Momentums did a reading-year-in-review, and because I am out of original thought due to the stroke and yet feeling inspired about last year’s reading list, I am going to follow in her footsteps by doing a similar exercise.
Just to summarize, in 2006, I had no goals–except to just document what I read. I had hoped to reach at least 40 books, but I did not. I read a bunch of litmags and short stories beyond the list, so I’ll give myself some bonus credits. And as much as I do want to say my stroke impacted my reading for 2006, I didn’t have my stroke until December 31st, so that excuse is activated for 2007. 🙂 It seems I average thirtysomething books per year, looking at my past years of reading.
Here is a review of my 2006 readings:
- I read 38 books
- I read no poetry collections
- I read 3 short story collections
- Nonfiction: 15 works
- Novels: 20
- Japanese literature: 8 works
- Books by men: 15
- Books by women: 23
- Books about food: 9
- “Old” books (pre-20th century): 9
- Books with “dog” in the title: 3
- Books about a dog at all: 1
Favorites from 2006:
- Favorite new author: John McPhee, Yasunari Kawabata, James Baldwin
- Remaining favorites: Haruki Murakami, Jeffrey Steingarten, Charles Dickens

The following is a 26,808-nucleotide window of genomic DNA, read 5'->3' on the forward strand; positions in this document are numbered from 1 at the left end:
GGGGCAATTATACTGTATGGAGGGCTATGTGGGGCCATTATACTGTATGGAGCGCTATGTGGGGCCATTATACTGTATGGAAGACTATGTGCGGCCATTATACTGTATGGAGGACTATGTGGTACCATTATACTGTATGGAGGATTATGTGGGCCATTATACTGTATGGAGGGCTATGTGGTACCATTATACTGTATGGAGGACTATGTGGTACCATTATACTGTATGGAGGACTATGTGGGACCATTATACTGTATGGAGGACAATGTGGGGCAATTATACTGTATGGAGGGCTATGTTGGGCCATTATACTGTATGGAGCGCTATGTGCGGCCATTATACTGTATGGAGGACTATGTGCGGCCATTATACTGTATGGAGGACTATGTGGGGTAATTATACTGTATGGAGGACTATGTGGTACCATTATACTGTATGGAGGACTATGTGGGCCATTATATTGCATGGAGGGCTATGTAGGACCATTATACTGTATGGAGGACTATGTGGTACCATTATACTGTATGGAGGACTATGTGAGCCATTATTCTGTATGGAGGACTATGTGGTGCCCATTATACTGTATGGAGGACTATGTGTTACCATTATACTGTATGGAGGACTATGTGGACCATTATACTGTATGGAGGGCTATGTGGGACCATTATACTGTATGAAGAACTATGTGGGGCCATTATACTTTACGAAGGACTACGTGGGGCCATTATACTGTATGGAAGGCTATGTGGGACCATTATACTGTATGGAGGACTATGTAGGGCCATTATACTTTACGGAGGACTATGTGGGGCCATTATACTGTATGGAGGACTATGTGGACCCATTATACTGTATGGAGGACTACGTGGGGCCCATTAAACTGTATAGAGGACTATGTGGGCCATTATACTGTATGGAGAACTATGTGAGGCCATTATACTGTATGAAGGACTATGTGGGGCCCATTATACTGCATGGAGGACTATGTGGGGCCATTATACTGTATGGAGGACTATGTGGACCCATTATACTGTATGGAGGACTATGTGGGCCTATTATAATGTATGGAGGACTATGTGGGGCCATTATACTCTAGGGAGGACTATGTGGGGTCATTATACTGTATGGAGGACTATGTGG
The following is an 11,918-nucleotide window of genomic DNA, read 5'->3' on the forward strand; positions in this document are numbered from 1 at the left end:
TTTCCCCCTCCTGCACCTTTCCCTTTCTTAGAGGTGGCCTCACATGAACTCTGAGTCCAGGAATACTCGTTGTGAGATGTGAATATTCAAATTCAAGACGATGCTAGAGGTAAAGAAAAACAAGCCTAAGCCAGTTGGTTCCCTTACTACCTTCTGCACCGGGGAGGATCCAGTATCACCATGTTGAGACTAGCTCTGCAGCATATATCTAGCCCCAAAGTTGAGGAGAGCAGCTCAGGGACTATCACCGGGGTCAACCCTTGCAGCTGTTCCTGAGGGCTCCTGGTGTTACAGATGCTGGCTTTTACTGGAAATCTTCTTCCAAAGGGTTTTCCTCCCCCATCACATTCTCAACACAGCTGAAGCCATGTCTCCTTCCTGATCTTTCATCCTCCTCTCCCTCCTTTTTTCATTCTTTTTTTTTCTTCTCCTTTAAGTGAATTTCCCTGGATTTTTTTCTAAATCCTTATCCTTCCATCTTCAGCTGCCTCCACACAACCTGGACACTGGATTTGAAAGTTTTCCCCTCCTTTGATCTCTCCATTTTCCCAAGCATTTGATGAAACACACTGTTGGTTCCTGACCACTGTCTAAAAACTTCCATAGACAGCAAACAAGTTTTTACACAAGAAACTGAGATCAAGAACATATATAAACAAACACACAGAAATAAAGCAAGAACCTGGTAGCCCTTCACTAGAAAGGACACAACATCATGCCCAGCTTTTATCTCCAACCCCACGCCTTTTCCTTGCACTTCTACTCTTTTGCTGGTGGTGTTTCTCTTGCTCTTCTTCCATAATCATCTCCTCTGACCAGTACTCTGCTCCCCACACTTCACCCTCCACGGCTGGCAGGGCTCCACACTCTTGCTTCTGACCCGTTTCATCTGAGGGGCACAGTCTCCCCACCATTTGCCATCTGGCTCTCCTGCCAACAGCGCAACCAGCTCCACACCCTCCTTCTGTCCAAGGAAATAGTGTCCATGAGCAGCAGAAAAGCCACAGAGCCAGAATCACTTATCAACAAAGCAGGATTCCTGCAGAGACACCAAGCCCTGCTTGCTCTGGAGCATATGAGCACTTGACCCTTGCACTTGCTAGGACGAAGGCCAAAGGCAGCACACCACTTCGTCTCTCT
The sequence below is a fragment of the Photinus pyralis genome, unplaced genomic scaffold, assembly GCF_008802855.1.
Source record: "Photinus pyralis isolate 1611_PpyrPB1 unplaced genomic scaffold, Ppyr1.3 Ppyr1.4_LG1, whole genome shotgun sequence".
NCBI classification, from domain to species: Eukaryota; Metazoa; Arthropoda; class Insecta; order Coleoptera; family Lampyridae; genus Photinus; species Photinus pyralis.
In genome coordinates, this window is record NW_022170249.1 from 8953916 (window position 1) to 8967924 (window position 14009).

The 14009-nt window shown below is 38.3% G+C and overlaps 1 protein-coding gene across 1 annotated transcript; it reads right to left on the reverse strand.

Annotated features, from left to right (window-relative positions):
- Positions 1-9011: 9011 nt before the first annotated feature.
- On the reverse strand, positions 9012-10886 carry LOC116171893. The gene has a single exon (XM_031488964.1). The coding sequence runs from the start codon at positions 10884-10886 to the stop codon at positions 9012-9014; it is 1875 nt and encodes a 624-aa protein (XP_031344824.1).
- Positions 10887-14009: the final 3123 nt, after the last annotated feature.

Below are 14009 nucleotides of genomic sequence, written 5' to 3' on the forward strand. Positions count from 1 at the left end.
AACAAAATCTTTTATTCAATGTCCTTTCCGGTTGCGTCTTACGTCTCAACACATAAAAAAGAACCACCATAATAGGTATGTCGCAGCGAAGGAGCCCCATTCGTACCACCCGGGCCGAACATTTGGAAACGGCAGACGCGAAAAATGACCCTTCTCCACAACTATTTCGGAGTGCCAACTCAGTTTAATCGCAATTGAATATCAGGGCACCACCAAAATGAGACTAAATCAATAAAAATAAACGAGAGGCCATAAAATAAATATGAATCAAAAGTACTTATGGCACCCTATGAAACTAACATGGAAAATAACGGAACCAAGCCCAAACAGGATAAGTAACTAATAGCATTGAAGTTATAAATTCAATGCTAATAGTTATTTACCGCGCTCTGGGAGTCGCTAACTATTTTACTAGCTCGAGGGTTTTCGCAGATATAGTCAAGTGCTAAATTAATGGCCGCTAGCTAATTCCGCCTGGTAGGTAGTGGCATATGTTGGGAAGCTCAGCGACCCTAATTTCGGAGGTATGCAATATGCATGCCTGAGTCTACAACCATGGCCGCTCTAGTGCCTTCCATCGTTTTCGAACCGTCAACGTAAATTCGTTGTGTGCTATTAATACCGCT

- Favorite books: Bel Canto by Ann Patchett, Curious Incident of the Dog in the Night Time by Mark Haddon, Thousand Years of Good Prayers by Yiyun Li, Murakami’s Sputnik Sweetheart, Sound of the Mountain by Yasunari Kawabata and Heat by Bill Buford.
- Disappointments: The Bridegroom was a Dog by Yoko Tawada, and Prep by Curtis Sittenfeld
- Can’t stand author: H. Ryder Haggard
- Worst book: A Million Little Pieces by James Frey (I said BEFORE they found it was a scam that the prose was atrocious).
I encourage you to do your reading year in review, even if you did not make a public list. What did you love reading? What did you learn from most?
Hrm. Just for the record, this post took a long time to write, probably due to all the counting. At least it was good for the exercising of my brain. Exercise your brain, too.